Monet (Water Lilies)," 2005-2006
I am interested in the link between art and technology, how the eyes prioritize, and reality as a subjective experience vs. an absolute truth. As a visual artist, I cannot think of a topic more stimulating and yet so basic, than the act of seeing--how the human brain makes sense of the visual world. -- Devorah Sperber, 2005
|Thread spool installation (13' h x 54' w), *41,920 spools of thread, stainless steel ball chain and hanging apparatus, 9 hemispherical mirrors (18", 26", 32" diameters) mounted on opposing wall (view from entrance to lobby)|
After Monet (Water Lilies) is a site-specific installation, constructed from *41,920 spools of thread, which coalesce into the image of Monet's "Water Lilies" (collection of the Museum of Modern Art, NYC) when seen reflected in nine hemispherical mirrors mounted on the opposing curved wall.
Devorah Sperber selected an impressionist work by Monet as a subject matter for the sophisticated and complimentary color palette, as well as for the reference of modern day pixels (thread spools) to pointillism.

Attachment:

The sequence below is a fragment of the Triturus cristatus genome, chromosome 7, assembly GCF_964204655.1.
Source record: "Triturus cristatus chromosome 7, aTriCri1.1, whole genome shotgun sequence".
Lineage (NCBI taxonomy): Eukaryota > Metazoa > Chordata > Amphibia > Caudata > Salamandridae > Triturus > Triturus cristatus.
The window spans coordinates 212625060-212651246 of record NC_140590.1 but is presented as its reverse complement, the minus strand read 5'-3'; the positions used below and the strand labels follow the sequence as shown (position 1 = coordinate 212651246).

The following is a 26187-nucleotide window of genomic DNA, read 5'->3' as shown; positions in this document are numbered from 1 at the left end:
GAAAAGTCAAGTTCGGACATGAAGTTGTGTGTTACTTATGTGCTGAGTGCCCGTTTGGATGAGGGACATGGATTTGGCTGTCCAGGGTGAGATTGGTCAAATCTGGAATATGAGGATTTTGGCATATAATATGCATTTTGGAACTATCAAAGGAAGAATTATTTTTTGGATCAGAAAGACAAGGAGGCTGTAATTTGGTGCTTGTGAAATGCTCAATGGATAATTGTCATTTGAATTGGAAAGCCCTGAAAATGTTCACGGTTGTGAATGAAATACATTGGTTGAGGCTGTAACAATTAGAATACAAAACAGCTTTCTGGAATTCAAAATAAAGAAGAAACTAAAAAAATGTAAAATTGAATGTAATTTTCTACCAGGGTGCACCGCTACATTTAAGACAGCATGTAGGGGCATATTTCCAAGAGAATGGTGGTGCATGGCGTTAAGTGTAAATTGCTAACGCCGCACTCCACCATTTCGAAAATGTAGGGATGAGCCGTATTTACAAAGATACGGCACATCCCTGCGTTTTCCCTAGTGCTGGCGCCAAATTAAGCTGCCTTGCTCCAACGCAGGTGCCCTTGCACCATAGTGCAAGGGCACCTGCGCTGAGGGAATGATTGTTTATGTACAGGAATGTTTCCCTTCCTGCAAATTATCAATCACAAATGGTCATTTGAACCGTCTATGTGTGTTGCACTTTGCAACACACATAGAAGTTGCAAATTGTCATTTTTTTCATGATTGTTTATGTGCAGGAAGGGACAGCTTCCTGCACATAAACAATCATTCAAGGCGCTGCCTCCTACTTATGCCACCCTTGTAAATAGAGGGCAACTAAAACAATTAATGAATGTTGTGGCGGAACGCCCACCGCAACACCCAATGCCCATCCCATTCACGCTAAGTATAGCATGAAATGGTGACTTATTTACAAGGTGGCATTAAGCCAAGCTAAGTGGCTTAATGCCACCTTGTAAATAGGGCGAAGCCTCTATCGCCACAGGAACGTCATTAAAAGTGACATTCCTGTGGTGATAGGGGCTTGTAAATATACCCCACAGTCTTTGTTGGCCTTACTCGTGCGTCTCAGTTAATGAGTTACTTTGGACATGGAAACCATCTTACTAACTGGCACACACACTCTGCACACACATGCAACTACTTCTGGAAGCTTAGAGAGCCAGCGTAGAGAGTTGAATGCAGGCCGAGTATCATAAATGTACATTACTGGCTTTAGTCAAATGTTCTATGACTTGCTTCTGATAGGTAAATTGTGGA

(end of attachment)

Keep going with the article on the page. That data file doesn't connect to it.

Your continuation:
Experiential Component: Viewers first perceive the spools of thread as a random arrangement of colorful cylinders, getting only a hint of the inherent imagery from the entrances to the lobby. It is only after people walk towards the center of the lobby that the thread spools are visible in nine hemispherical mirrors, revealing the subtle imagery of Monet's Water Lilies. This shift in perception functions as a dramatic mechanism to present the idea that there is no one truth or reality, emphasizing subjective reality vs. an absolute truth.
|Thread spool installation (view from main lobby entrance) 13' h x 54' w|
|Detail of thread spools (each spool 1 1/4" h)|
|9 hemispherical mirrors installed on opposing curved wood paneled wall, sizes ranging from 18"- 32" in diameter (view from main lobby entrance)|
|Hemispherical mirrors (18", 26" 32" diameters), installed on wood paneled lobby wall (side view)|
|Detail of 32" hemispherical mirror (straight on view)|
|View from second lobby entrance|
funding by Coats and Clark
Devorah Sperber is a New York-based artist whose sculptures, composed of thousands of ordinary objects, negotiate a terrain between low and high tech. Her labor-intensive works explore repetition and the effects of digital technology on perception, scale, and subjective reality. -Patricia Phillips, Executive Editor, Art Journal
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